Anthony Boyle Talks “Tolkien”, Scorpius Malfoy, and the Importance of Interpretation

After three years as Scorpius Malfoy in Harry Potter and the Cursed Child, both on Broadway and in the West End, Anthony Boyle is appearing on the big screen in the United Kingdom this weekend in Tolkien, a biographical drama about Lord of the Rings author J.R.R. Tolkien.

In a recent interview with the Evening Standard, Boyle touched on his experience of playing Scorpius Malfoy before discussing his role as Tolkien’s friend G.B. Smith and the controversy around the portrayal of that friendship in Tolkien.

Boyle was a fan of The Lord of the Rings before joining the cast of Tolkien, but much like his approach to the role of Scorpius, he didn’t let a dedicated fandom affect his performance.

I’d read HP [Harry Potter] as a kid. But I hadn’t read Tolkien. I was obsessed with the films. I’d religiously watch them. Every time Gandalf falls it gets me.

I’m not thinking, when I’m doing something, ‘Oh, this bit is going to mean this to them’; I just try and look at a scene, get the script, create a character, and try to make him a human being, to live truthfully from moment to moment.

For Boyle, this separation was particularly important when playing Scorpius, a character that resonated with a lot of people.

When I was playing Scorpius I’d have loads of letters from people who were bullied as kids and felt like outsiders, saying that the role was a light in their darkness and that it got them through a really dark time. It’s incredible to receive those things, but you can’t let it affect you too much because then it wouldn’t feel like a real character.

Tolkien has faced some criticism from the Tolkien estate, which has distanced itself from the production. And according to the Evening Standard, Tolkien certainly hints at something more than friendship between the author and his friend.

Boyle has said that the movie doesn’t directly comment on this relationship, but his research into letters between G.B. Smith and J.R.R. Tolkien has led him and cowriter Stephen Beresford to portray the characters in a certain way.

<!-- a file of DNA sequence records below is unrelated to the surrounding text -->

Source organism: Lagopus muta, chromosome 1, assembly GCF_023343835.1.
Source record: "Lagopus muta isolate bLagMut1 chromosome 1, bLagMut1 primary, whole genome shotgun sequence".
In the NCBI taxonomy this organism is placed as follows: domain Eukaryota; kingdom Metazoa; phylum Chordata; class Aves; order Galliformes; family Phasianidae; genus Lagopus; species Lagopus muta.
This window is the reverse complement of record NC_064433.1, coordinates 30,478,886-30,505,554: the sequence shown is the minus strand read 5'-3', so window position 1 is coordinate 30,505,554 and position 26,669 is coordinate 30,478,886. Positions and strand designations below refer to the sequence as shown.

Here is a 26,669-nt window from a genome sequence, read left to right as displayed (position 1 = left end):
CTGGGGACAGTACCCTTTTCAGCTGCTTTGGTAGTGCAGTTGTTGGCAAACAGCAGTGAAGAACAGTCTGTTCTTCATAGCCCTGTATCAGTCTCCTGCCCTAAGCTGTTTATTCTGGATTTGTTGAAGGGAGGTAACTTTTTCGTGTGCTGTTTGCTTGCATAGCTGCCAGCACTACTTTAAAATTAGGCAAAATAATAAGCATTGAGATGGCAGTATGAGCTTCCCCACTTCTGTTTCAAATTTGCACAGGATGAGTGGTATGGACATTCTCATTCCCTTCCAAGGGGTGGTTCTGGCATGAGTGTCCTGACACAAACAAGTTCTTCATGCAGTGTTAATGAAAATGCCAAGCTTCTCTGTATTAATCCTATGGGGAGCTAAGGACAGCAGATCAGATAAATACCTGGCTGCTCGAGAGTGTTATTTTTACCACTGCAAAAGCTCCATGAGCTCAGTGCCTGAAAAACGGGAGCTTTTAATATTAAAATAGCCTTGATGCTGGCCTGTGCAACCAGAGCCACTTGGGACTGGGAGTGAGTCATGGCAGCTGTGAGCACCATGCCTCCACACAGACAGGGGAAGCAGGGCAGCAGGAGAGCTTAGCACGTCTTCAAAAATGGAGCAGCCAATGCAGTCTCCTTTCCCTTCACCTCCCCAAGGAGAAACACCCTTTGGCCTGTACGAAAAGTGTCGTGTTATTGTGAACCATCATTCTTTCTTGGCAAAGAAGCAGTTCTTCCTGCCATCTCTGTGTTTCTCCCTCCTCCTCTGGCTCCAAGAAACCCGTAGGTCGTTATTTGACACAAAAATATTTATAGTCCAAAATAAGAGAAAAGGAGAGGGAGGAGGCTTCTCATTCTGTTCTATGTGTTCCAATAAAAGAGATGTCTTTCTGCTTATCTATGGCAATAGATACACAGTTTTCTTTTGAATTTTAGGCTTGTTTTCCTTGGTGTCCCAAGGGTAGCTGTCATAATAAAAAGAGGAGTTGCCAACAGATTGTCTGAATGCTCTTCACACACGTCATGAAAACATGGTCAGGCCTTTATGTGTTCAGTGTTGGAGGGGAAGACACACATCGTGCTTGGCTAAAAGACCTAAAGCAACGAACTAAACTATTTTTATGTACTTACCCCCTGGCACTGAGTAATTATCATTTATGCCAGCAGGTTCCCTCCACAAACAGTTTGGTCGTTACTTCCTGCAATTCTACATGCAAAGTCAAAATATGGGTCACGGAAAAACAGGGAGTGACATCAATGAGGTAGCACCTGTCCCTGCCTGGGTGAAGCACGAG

But when you look at the letters between Geoffrey and Tolkien, I found, as did Stephen Beresford that a lot of the language used is romantic, the way they write to one another. And Geoffrey’s last act on Earth, after he was hit by shrapnel, was to write a letter to Tolkien, not to his lover, not to his sweetheart — his last act as he was dying was to write a letter to Tolkien.

The Evening Standard has suggested that this friendship/romantic relationship controversy between characters isn’t something new for Boyle. The Scorpius and Albus friendship in Cursed Child has often been accused of queerbaiting, but in Tolkien, Boyle feels it’s important to let people explore their own interpretations.

Stephen said something brilliant — it’s not taking a liberty with this character; there’s no direct proof that he was in love with him, but if we don’t follow our nose when these clues are given to us then we’re writing these people out of history.

It doesn’t frustrate me because people are curious, and they think what they think. Your job as an artist is to make it as you see fit, and then let people interpret it however they want. That’s what art is.

Check out the trailer for Tolkien below, and check out Tolkien in UK theaters now and in the United States starting May 10.

 

Lucy O'Shea

I was given a copy of Philosopher's Stone in 2001, and instantly, I was hooked. Since then, my passion for Potter has been equaled only by my passion for fair access to education (and watching motorsport). A spell I wish could exist in the Muggle world is the summoning charm because this Hufflepuff is not a "particularly good finder"!